It's not clear to me in what form you want your VB code to return the combinations it generates, but for simplicity let's assume a list of lists. VB does allow recursion, and a recursive solution is simplest. Doing combinations rather than permutations can be obtained easily, by simply respecting the ordering of the input list.
So, the combinations of K items out of a list L that's N items long are:
- none, if K > N
- the whole list L, if K == N
- if K < N, then the union of two bunches: those that contain the first item of L and any of the combinations of K-1 of the other N-1 items; plus, the combinations of K of the other N-1 items.
In pseudocode (using for example .size to give a list's length,  as an empty list, .append to add an item to a list, .head to get a list's first item, .tail to get the list of "all but the first" items of L):
function combinations(K, L):
if K > L.size: return 
else if K == L.size:
result = 
result = 
for each sublist in combinations(K-1, L.tail):
subresult = 
for each item in sublist:
for each sublist in combinations(K, L.tail):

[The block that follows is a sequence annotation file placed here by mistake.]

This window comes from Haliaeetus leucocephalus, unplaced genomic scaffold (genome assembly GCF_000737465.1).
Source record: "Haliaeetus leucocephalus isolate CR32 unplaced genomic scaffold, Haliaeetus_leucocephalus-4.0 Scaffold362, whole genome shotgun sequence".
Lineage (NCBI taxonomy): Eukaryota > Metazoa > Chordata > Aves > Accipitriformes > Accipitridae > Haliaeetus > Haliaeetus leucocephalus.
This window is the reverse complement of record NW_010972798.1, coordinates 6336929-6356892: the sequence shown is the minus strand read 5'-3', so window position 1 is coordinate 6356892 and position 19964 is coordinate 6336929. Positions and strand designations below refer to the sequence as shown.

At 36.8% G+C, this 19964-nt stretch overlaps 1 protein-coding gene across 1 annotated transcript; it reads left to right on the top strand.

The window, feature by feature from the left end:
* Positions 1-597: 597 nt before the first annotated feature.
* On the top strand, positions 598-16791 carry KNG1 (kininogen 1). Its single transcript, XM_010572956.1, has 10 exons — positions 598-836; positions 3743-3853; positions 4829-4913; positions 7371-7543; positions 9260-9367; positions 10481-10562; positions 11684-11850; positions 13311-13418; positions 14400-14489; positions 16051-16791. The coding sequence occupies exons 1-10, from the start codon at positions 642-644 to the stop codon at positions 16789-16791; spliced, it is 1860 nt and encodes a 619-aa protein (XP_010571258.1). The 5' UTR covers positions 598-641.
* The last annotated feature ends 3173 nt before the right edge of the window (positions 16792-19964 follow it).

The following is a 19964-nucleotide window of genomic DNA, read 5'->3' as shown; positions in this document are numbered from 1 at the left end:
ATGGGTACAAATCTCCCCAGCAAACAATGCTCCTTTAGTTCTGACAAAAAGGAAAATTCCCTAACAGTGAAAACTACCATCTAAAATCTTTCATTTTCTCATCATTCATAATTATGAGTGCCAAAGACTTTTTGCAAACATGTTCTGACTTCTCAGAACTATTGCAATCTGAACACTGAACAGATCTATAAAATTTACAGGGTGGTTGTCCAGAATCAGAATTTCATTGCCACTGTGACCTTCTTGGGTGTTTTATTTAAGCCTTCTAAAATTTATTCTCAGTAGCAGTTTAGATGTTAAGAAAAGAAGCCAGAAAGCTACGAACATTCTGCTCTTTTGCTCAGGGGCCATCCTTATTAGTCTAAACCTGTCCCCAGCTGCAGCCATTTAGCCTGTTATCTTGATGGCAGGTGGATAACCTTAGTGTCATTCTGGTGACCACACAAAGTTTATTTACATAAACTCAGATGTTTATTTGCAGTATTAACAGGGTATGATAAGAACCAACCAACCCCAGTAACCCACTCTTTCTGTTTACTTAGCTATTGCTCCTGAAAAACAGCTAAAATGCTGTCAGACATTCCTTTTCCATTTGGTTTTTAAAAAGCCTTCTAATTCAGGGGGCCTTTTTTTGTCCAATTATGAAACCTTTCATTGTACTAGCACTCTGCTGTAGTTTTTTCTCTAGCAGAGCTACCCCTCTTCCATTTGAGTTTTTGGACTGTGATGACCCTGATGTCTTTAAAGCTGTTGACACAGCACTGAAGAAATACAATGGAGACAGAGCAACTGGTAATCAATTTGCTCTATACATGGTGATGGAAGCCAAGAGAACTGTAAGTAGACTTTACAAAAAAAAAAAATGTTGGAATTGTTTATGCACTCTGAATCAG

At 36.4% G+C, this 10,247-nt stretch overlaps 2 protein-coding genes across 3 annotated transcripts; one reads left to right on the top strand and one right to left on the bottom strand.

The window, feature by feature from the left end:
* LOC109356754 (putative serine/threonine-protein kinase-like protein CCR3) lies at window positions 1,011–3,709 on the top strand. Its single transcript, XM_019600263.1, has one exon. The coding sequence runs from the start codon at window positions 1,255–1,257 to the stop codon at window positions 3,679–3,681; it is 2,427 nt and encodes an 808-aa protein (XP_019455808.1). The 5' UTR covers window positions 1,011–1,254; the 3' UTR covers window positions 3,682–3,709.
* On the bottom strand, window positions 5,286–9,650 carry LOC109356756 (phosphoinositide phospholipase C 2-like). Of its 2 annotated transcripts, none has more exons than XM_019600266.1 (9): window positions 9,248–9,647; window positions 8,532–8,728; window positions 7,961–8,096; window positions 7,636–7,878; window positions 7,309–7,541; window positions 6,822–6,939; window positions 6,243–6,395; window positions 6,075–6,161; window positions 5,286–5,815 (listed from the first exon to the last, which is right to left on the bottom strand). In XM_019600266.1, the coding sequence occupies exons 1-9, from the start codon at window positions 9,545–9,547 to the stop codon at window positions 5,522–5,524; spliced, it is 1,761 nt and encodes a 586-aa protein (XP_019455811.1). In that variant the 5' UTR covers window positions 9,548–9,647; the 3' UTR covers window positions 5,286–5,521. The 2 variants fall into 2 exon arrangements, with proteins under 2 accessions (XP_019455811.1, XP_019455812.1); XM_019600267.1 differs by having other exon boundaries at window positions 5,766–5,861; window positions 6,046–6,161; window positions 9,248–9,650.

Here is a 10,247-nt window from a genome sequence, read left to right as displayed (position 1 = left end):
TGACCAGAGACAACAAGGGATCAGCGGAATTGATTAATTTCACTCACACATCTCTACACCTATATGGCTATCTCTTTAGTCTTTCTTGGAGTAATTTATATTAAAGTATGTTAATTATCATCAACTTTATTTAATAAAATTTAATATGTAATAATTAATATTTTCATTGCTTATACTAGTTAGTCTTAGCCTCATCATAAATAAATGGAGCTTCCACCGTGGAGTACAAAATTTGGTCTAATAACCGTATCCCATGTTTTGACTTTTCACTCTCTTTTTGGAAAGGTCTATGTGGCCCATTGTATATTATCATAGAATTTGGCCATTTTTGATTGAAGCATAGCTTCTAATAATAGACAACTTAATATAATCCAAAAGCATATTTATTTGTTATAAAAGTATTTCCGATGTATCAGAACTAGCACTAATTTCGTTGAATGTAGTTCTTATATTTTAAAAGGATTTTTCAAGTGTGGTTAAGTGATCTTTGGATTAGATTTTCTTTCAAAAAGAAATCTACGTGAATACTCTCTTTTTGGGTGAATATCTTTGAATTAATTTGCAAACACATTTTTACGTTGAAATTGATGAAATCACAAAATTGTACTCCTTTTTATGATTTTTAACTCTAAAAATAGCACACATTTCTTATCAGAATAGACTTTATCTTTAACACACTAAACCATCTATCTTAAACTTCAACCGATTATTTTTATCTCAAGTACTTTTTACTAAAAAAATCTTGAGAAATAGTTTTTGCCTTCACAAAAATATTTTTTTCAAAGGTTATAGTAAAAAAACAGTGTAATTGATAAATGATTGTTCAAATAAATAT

This pseudocode can be made more concise if you assume more flexible list-manipulation syntax. For example, in Python ("executable pseudocode") using "slicing" and "list comprehension" syntax:
def combinations(K, L):
if K > len(L): return 
elif K == len(L): return [L]
else: return [L[:1] + s for s in combinations(K-1, L[1:])
] + combinations(K, L[1:])
Whether you need to verbosely construct lists by repeated .append, or can concisely construct them by list comprehension notation, is a syntax detail (as is the choice of head and tail vs list slicing notation to get the first item of the list vs the rest): the pseudocode is intended to express exactly the same idea (which is also the same idea expressed in English in the previous numbered list). You can implement the idea in any language that is capable of recursion (and, of course, some minimal list operations!-).